Lower oil prices and the Republican ascendancy also strangled the infant renewable energy industry, however, and combined with the Three Mile Island disaster in 1979 helped kill nuclear power expansion for 30 years.

Oil prices cycled between an inflation-adjusted $25 and $40 per barrel for the next 15 years, except for a spike past $60 in 1990 triggered by Iraqi dictator Saddam Hussein’s invasion of Kuwait, which helped trigger the 1990-91 recession. Then in 1997, prices began to slide in what turned out to be a symptom of the Asian financial crisis that emerged full-blown the following year.

Then, as now, a major financial downturn combined with growing North American oil supplies from the deepwater Gulf of Mexico and disarray within OPEC itself to drive prices below $10. Faced with a seemingly uncontrolled freefall in oil prices, Saudi Arabia returned to the one power it still held: To drive higher-cost producers out of the market. Saudi Oil Minister Ali Naimi, in a revealing December interview, describes how he bluntly threatened the Venezuelans with punishment if they continued to exceed their production quotas. When they refused, the Saudis carried through by continuing to pump as prices fell.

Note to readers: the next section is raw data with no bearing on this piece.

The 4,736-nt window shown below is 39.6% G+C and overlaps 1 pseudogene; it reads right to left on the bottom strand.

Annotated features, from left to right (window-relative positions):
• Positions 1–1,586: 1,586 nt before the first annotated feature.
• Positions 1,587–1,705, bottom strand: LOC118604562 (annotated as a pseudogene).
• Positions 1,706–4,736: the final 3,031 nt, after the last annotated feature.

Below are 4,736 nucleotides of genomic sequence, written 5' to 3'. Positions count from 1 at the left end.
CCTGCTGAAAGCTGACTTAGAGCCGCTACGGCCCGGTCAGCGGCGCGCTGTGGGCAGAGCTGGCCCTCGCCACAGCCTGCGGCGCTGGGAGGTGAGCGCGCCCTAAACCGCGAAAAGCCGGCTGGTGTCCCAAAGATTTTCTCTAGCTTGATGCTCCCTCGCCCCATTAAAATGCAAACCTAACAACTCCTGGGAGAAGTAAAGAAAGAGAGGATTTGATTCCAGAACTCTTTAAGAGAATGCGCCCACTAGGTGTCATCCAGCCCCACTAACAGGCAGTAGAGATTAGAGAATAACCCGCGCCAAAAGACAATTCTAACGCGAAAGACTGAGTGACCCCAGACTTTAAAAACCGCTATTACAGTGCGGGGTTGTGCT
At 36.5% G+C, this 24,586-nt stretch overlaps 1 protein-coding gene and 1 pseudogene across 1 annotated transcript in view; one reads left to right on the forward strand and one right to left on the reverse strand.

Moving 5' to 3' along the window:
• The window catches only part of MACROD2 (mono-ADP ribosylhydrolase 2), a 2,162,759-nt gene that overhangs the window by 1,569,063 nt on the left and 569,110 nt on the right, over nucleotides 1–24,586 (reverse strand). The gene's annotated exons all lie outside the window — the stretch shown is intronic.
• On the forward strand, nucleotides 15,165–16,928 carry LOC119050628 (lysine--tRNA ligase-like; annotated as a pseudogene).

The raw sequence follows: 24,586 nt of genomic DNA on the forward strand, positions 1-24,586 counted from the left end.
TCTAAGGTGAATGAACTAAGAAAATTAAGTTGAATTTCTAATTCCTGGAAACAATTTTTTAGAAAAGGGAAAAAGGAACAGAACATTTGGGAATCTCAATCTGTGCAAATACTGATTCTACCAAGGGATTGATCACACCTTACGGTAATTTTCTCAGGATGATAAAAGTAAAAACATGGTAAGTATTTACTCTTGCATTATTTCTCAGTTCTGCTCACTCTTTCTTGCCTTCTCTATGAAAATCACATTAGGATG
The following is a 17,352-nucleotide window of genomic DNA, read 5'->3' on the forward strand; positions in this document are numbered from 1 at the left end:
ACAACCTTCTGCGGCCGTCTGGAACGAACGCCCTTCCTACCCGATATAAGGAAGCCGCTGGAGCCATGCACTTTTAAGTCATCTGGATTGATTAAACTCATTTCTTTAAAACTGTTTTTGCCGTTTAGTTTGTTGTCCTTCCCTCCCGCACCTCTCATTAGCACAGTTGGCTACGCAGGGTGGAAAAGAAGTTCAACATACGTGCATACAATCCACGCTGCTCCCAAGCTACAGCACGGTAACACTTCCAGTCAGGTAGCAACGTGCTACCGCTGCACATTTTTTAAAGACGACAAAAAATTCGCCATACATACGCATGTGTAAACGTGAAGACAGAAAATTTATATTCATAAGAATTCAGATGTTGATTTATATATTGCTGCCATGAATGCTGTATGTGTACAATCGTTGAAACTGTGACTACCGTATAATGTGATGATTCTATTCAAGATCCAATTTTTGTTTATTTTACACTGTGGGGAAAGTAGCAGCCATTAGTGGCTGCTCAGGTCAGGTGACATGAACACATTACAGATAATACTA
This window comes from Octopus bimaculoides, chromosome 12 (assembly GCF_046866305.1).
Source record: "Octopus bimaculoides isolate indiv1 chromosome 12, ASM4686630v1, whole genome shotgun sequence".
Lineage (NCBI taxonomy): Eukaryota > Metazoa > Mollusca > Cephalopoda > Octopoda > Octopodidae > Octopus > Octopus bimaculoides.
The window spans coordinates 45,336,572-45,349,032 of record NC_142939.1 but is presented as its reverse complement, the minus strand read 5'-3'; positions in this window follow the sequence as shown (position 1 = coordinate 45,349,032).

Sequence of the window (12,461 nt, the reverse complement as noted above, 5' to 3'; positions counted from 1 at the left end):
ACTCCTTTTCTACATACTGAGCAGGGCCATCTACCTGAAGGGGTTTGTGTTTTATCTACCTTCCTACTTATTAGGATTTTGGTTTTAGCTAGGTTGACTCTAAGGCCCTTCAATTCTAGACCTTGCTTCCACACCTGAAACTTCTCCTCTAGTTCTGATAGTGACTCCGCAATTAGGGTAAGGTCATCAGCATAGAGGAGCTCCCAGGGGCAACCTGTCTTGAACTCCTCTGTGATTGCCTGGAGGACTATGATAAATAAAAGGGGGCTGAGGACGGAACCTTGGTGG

This cycle of control and disarray repeated itself in 2008, Cobern says, when rising global demand hit the limits of peak oil. Not peak oil in the sense of a permanent decline in production, but in the sense of no additional barrels immediately available to supply demand. Speculators sensed OPEC couldn’t pump enough oil to stem the rise in prices, Cobern says, exacerbating the increase and helping to trigger the next recession. (An overinflated U.S. mortgage market supplied the other key component to the crisis.)